Ever since I was little, I’ve enjoyed solitary walks, whether down a city street or a country road. I find this time therapeutic, and use it to follow lengthy trains of thought that are usually cut short when I’m in the midst of my daily activities. Although the activities I undertake may vary—composing a poem, thinking through some engrossing problem, or pondering an episode from the past—I always return from my jaunts refreshed and encouraged.
The only problem with these peregrinations is that I sometimes lose track of where I am at any given moment. Minutes, even hours, can go by before I snap out of my comfortable reverie and realize that I’ve traveled a long way quite unconsciously. For a variety of reasons, which I won’t go into here, I’ve never been a driver, but I’ve always thought this habit of mine would get me in trouble if I ever decided to take the wheel. It would be too tempting to zone out, and to miss what was right in front of me.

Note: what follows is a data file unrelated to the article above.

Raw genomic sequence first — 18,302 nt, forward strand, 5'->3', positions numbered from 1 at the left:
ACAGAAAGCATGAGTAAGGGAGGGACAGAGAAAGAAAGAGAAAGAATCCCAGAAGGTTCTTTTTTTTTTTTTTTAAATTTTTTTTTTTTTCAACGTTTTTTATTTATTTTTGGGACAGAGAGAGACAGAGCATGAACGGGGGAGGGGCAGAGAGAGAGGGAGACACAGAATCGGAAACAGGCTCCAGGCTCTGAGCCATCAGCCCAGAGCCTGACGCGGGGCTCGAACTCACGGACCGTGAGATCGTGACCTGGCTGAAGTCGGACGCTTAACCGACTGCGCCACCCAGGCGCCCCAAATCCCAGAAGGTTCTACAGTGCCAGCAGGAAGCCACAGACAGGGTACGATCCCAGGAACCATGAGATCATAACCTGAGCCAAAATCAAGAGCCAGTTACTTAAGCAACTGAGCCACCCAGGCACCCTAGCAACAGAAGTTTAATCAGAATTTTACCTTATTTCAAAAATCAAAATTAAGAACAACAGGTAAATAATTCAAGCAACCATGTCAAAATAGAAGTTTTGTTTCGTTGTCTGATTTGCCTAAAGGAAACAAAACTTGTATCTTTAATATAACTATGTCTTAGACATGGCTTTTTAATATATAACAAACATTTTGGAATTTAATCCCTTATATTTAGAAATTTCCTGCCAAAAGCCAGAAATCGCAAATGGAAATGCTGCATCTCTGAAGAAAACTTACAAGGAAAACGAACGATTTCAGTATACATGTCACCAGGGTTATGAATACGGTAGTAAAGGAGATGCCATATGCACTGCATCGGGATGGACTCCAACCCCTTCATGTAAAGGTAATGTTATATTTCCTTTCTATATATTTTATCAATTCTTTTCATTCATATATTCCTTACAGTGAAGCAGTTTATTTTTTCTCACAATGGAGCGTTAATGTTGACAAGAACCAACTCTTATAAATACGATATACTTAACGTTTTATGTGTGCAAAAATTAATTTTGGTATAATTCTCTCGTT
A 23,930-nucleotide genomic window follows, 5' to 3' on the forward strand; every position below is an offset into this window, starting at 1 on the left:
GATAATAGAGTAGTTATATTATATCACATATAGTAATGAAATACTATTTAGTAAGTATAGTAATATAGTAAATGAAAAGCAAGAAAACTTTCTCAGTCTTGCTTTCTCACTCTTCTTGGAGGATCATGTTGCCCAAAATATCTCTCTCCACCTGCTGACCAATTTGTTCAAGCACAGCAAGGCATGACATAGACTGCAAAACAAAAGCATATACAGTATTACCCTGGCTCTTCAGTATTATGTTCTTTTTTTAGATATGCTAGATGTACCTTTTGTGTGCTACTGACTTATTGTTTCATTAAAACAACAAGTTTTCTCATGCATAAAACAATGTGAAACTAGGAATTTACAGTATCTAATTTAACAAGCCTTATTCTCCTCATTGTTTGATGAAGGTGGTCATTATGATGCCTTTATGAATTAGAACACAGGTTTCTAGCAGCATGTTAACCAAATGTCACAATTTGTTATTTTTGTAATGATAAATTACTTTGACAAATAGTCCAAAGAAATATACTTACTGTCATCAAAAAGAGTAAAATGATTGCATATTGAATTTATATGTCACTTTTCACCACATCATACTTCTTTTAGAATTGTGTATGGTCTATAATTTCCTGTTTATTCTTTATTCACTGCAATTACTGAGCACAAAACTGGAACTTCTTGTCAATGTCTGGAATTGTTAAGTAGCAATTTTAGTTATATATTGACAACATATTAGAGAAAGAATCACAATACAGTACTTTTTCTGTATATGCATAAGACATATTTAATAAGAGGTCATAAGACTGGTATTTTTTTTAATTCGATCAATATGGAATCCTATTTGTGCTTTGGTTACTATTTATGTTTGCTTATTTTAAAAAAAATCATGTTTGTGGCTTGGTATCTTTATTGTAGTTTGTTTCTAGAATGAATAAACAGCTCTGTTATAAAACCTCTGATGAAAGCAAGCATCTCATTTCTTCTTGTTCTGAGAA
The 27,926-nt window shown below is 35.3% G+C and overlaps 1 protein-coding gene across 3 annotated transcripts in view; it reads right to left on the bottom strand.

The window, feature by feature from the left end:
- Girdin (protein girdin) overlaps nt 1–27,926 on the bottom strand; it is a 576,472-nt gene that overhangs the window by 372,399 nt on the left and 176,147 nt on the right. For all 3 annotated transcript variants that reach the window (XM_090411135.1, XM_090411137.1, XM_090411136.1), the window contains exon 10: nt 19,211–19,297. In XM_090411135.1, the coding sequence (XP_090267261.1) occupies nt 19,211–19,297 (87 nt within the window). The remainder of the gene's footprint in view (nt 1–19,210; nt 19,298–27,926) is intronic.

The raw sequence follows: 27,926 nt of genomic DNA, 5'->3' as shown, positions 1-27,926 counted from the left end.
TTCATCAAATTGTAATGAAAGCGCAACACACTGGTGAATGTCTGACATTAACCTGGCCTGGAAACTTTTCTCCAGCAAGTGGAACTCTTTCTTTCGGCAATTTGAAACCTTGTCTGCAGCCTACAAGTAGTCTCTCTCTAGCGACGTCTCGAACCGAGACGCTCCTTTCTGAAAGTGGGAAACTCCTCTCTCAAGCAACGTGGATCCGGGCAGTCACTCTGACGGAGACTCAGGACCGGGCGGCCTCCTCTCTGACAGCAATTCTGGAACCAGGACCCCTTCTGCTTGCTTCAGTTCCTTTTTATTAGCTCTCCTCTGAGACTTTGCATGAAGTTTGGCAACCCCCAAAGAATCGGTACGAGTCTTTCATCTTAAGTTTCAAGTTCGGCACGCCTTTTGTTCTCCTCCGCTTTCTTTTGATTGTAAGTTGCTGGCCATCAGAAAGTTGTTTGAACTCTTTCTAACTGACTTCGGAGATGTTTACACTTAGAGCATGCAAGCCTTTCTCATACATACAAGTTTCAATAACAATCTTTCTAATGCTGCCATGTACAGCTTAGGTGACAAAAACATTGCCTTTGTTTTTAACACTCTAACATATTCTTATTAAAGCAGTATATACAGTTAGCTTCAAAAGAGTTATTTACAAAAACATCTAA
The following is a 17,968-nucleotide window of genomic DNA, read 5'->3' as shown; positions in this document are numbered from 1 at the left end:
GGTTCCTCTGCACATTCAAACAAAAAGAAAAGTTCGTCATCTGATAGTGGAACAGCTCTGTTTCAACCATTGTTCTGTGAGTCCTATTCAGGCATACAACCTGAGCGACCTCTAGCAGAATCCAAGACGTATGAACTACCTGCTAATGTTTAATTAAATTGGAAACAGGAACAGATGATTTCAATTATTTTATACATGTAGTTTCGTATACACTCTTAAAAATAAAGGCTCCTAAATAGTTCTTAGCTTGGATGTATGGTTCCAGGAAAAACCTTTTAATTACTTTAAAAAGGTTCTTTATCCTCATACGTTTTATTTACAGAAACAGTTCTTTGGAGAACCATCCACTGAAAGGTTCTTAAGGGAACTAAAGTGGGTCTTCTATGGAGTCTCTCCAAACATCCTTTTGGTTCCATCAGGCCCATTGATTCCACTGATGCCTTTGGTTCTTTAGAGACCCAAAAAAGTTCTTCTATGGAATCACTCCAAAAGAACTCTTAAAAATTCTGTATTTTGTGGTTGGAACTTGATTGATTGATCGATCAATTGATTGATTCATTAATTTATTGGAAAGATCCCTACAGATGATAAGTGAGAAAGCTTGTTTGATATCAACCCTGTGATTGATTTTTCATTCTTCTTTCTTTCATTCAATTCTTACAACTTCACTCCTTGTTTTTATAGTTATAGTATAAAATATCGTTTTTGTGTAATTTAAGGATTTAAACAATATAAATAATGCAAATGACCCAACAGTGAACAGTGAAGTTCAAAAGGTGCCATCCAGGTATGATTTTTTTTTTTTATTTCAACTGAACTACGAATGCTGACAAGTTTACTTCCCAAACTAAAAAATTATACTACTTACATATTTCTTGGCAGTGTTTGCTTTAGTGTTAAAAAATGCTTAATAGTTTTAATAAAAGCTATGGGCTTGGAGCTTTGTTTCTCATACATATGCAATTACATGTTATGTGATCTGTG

Because of this tendency of mine, I’ve always remembered a story I heard in a philosophy class I took in college. It concerned the pre-Socratic philosopher Thales of Miletus, a man whose lifework was extremely influential on later generations of philosophers. Thales, who lived from the mid 620s until about 546 BCE, rigorously investigated philosophical, mathematical, and astronomical questions, along with many other subjects, and is credited with developing the scientific inquiry method so useful to all those who followed him. Despite this illustrious pedigree, or maybe because of it, Socrates is said to have related an anecdote that makes Thales seem quite foolish. Recorded by Plato in his dialogue Theaetetus, the basic gist of the story is that one day (or more likely, night) as Thales was walking along, he was so busy looking up at the stars that he fell into a well.
There is some question as to whether this actually happened, or whether real events were distorted; for example, there is speculation that perhaps Thales knowingly lowered himself into a well because the stars were more visible from that vantage point. Whatever the case, when I heard the story I immediately identified with Thales. I, too, have been guilty of “looking at the stars” instead of what is right in front of me, and at times have been mocked for it. Hearing about Thales predicament helps me to laugh at myself for doing the same kind of thing, but it also reminds me that I am in good company.